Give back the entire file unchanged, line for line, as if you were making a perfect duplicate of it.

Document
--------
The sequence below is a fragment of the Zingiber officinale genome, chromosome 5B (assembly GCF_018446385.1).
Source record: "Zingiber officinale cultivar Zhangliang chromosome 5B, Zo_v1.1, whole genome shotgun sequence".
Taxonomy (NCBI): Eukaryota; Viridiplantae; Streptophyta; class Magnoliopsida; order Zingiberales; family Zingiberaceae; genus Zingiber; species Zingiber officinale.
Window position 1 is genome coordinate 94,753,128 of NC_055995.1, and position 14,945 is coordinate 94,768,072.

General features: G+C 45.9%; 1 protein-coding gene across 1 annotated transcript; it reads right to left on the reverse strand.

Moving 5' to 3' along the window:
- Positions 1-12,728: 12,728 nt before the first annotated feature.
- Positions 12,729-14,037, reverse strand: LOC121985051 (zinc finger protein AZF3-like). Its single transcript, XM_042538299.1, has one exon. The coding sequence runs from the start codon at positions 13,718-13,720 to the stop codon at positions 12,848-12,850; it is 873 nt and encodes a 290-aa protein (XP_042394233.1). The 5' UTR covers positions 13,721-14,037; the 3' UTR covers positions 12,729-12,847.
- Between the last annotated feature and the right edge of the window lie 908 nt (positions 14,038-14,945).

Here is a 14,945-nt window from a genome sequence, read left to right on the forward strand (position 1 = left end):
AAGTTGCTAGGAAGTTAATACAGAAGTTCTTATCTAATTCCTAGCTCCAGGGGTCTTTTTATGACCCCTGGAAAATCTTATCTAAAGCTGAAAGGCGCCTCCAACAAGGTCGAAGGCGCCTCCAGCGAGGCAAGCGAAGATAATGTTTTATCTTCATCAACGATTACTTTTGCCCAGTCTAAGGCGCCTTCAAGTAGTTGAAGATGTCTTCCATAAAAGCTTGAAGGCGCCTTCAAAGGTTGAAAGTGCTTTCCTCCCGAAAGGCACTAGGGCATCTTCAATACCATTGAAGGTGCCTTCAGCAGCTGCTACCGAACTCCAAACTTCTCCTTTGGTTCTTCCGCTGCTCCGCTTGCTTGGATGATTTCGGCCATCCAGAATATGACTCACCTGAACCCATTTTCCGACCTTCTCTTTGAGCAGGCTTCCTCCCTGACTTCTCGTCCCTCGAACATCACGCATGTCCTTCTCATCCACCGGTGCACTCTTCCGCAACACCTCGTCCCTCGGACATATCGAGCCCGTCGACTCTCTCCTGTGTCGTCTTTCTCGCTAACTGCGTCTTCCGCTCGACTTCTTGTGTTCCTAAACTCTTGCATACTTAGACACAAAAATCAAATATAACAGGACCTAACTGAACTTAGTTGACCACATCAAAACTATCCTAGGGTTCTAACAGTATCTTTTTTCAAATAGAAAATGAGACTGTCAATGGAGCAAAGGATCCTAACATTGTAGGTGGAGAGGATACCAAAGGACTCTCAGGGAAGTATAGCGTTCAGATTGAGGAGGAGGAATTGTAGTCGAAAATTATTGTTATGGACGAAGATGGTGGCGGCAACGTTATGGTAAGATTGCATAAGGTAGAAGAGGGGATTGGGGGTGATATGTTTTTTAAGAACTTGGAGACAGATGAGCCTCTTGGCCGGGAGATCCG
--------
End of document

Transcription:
The sequence below is a fragment of the Zingiber officinale genome, chromosome 5B (assembly GCF_018446385.1).
Source record: "Zingiber officinale cultivar Zhangliang chromosome 5B, Zo_v1.1, whole genome shotgun sequence".
Taxonomy (NCBI): Eukaryota; Viridiplantae; Streptophyta; class Magnoliopsida; order Zingiberales; family Zingiberaceae; genus Zingiber; species Zingiber officinale.
Window position 1 is genome coordinate 94,753,128 of NC_055995.1, and position 14,945 is coordinate 94,768,072.

General features: G+C 45.9%; 1 protein-coding gene across 1 annotated transcript; it reads right to left on the reverse strand.

Moving 5' to 3' along the window:
- Positions 1-12,728: 12,728 nt before the first annotated feature.
- Positions 12,729-14,037, reverse strand: LOC121985051 (zinc finger protein AZF3-like). Its single transcript, XM_042538299.1, has one exon. The coding sequence runs from the start codon at positions 13,718-13,720 to the stop codon at positions 12,848-12,850; it is 873 nt and encodes a 290-aa protein (XP_042394233.1). The 5' UTR covers positions 13,721-14,037; the 3' UTR covers positions 12,729-12,847.
- Between the last annotated feature and the right edge of the window lie 908 nt (positions 14,038-14,945).

Here is a 14,945-nt window from a genome sequence, read left to right on the forward strand (position 1 = left end):
AAGTTGCTAGGAAGTTAATACAGAAGTTCTTATCTAATTCCTAGCTCCAGGGGTCTTTTTATGACCCCTGGAAAATCTTATCTAAAGCTGAAAGGCGCCTCCAACAAGGTCGAAGGCGCCTCCAGCGAGGCAAGCGAAGATAATGTTTTATCTTCATCAACGATTACTTTTGCCCAGTCTAAGGCGCCTTCAAGTAGTTGAAGATGTCTTCCATAAAAGCTTGAAGGCGCCTTCAAAGGTTGAAAGTGCTTTCCTCCCGAAAGGCACTAGGGCATCTTCAATACCATTGAAGGTGCCTTCAGCAGCTGCTACCGAACTCCAAACTTCTCCTTTGGTTCTTCCGCTGCTCCGCTTGCTTGGATGATTTCGGCCATCCAGAATATGACTCACCTGAACCCATTTTCCGACCTTCTCTTTGAGCAGGCTTCCTCCCTGACTTCTCGTCCCTCGAACATCACGCATGTCCTTCTCATCCACCGGTGCACTCTTCCGCAACACCTCGTCCCTCGGACATATCGAGCCCGTCGACTCTCTCCTGTGTCGTCTTTCTCGCTAACTGCGTCTTCCGCTCGACTTCTTGTGTTCCTAAACTCTTGCATACTTAGACACAAAAATCAAATATAACAGGACCTAACTGAACTTAGTTGACCACATCAAAACTATCCTAGGGTTCTAACAGTATCTTTTTTCAAATAGAAAATGAGACTGTCAATGGAGCAAAGGATCCTAACATTGTAGGTGGAGAGGATACCAAAGGACTCTCAGGGAAGTATAGCGTTCAGATTGAGGAGGAGGAATTGTAGTCGAAAATTATTGTTATGGACGAAGATGGTGGCGGCAACGTTATGGTAAGATTGCATAAGGTAGAAGAGGGGATTGGGGGTGATATGTTTTTTAAGAACTTGGAGACAGATGAGCCTCTTGGCCGGGAGATCCG